Powell: U.S. Ready to Fund "Irreversible" Dismantling of North Korean Nukes


2004-08-12
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U.S. Secretary of State Colin Powell (L). PHOTO: U.S. Department of State

Washington, DC — ; In an interview Aug. 12 with RFA's Diplomatic Reporter Arin Basu and a group of Japanese journalists, Secretary of State Colin Powell said the United States would help bear the cost of dismantling North Korea's plutonium and highly enriched uranium program. However, he said North Korea has to agree to "totally irreversible" dismantlement. In the broad-ranging interview, Secretary Powell also told RFA that Uyghur Muslims detained at Guantanamo Bay on charges of terrorism would not be returned to China. He said the Uyghurs "are not going to China" but where they will be relocated remains unresolved.

On Burma, Secretary Powell said that the international community must do more to put pressure on the Burmese regime. He said Burma is missing a "golden opportunity" to democratize. It is not enough, he said, for Burma to simply have a road map to democracy "if it's not a real road map and if it doesn't allow for pluralistic activities within the political system." He added that if Aung San Suu Kyi continues to be denied political participation the United State would seek "other levers" to apply against the regime.

Read excerpts from the interview with RFA's Arin Basu:

RFA: Can the Nunn-Lugar program be applied to North Korea? If North Korea decides to dismantle its program, would you give them money and expertise to jointly dismantle, the way it was done in the Soviet Union?

Listen to Colin Powell's answer on North Korea

SECRETARY POWELL: I don't know whether it would be under the Nunn-Lugar framework, but certainly if North Korea moves in this direction we understand that outside resources would be needed to help North Korea. I think the International Atomic Energy Agency (IAEA) would have a role to play and all of the other parties to the six-party talks would have a role to play.

RFA: In money and expertise?

SECRETARY POWELL: Under the Agreed Framework we had experts who were monitoring things in North Korea, as was the IAEA, but I think just as we did with Libya in helping to remove the burden that it had of these programs, we would certainly help North Korea.

It's important to say, though, it has to be done in the context of something that is totally irreversible and it has to be done in the context of the entire program, all aspects of the program, and it has to be an acknowledgement of not only the previous programs of plutonium, but the enriched uranium programs as well.

So, in that context, and that's the six-party talks, certainly the United States would be willing to assist with the cost of removal, destruction and total elimination of the programs.

RFA: What would be the fate of the Uyghur detainees at Guantanamo Bay? Are they going to be given asylum in the U.S.? We understand they're not going to be sent back to China. Are they going to be relocated to a third country?

Listen to Colin Powell's answer on the Uyghur detainees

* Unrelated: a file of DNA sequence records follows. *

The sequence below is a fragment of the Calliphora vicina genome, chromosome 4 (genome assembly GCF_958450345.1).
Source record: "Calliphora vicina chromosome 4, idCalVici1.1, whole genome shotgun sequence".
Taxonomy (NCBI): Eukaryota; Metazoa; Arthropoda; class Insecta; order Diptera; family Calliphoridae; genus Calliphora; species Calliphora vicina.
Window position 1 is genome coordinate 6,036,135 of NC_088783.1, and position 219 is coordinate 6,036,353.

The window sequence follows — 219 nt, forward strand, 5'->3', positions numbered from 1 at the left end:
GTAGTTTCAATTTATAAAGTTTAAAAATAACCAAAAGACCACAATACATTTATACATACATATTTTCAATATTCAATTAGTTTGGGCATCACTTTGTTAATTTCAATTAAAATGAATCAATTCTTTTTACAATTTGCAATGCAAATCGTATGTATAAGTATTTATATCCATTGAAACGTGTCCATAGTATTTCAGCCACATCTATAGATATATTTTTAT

SECRETARY POWELL: The Uyghurs are a difficult problem and we are trying to resolve all issues with respect to all detainees at Guantanamo. The Uyghurs are not going back to China, but finding places for them is not a simple matter. We are trying to find places for them, and, of course, all candidate countries are being looked at.

RFA: Democracy in Burma has not progressed an inch. There is no evidence that the U.S. sanctions on Burma have, in any way, in any significant way, affected the military junta. The national convention was held without the NLD (National League for Democracy) participation. What more can the U.S. and the international community do?

Listen to Colin Powell's answer on Burma

SECRETARY POWELL: I'm disappointed that the Government of Burma has not moved in a positive direction with respect to democracy, with respect to letting Aung San Suu Kyi participate, and her party participate, in the political life of Burma. I think Burma is missing a golden opportunity.

The United States has, perhaps, been the most outspoken country in the world on this subject, and we have not only been outspoken, but we have used what we can with our sanctions policy to express our displeasure to the Burmese Government.

I do it at every one of my Asia meetings. I do it every year at the ASEAN Regional Forum. And rather than saying, 'What more can the United States do?', what more can the rest of the international community do, because not all members of the international community have spoken out as clearly on this issue and have taken the actions they might take to put pressure on the regime.

And so we will continue to put pressure on the regime. We will not have a satisfactory relationship with Burma until this matter is resolved. And it is not enough to say, 'Well, we have a road map to democracy,' if it is not a real road map and if it doesn't allow pluralistic activities within the political system. And as long as Aung San Suu Kyi is denied the opportunity to participate in the political life of Burma, and her party is so denied, then we will continue to speak out strongly and find out if there are any other levers one can apply against the regime.

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